His family thought he would someday become a curator of a natural history museum. Hard work in the yard most weekends was a favorite way to be outdoors later in life as well as taking his three girls on outdoor adventures.

He has given back in so many ways including as Director and Treasurer of the 1996 Atlanta Paralympics, Shepherd Spinal Center, Georgia Girl Scouts Council and the National Council of Better Business Bureaus; Chairman of the Republican Party of Georgia, Reagan’s election committee in Georgia, and Director of the Community Foundation of Jackson Hole.

He was grateful for all that God had given him and he formed a foundation dedicated solely to preserving land and wild spaces for animals and to valuing our natural resources.

At the American Museum of Natural History, where he spent many happy hours as a boy, Theodore Roosevelt’s words inspired him and summarized well his mission with the Knobloch Family Foundation, “The nation behaves well if it treats the natural resources as assets, which it must turn over to the next generation increased and not impaired, in value.”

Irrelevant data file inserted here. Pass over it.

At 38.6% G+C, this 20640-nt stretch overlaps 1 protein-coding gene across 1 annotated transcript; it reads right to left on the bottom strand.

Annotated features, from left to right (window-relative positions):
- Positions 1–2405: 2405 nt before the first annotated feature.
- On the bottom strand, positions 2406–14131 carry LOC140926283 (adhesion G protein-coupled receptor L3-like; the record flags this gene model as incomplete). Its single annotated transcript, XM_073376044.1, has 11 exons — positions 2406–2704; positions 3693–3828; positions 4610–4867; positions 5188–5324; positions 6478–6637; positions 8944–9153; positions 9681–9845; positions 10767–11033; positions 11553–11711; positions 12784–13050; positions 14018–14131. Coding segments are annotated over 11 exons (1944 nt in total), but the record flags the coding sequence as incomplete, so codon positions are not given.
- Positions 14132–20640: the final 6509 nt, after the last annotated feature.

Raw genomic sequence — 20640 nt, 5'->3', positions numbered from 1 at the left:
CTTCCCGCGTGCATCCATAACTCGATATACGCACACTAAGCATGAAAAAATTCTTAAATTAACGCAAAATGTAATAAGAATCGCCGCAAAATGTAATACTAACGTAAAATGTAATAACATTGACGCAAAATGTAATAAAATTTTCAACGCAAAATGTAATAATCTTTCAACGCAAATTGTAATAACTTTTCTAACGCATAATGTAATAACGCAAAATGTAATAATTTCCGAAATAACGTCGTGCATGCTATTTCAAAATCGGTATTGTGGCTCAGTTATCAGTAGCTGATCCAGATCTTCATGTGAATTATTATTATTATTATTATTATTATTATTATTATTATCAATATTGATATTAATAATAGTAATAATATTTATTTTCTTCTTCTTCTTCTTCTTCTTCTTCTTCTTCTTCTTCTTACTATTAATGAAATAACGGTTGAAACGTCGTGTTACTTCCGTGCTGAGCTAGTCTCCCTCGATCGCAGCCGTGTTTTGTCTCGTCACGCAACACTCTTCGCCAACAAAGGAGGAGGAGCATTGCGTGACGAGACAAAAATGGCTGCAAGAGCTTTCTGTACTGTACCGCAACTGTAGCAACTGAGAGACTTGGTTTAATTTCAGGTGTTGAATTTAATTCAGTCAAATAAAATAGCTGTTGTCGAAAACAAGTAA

He is survived by his devoted wife of 59 years Emily, dear barking Knobby, brother Bill Knobloch (Audrey) and sister Sylvia Brown, his three daughters Carla Knobloch, Emily Knobloch (Robert Berlin) and Eleanor Knobloch Ratchford (Tom) and his two devoted grandsons Joseph Thomas Ratchford III and James William Ratchford.

He is also survived by Stevens Sharkey, a nephew who was a son to him, as well as eight nieces and nephews.

In lieu of flowers, if you wish, please give to a charity of your choice.

A memorial service and celebration of Carl’s life will be held on Monday, November 28th at 11am at First Presbyterian Church in Atlanta. A private burial at Putnam Cemetery in Greenwich, Connecticut will be held at a later date.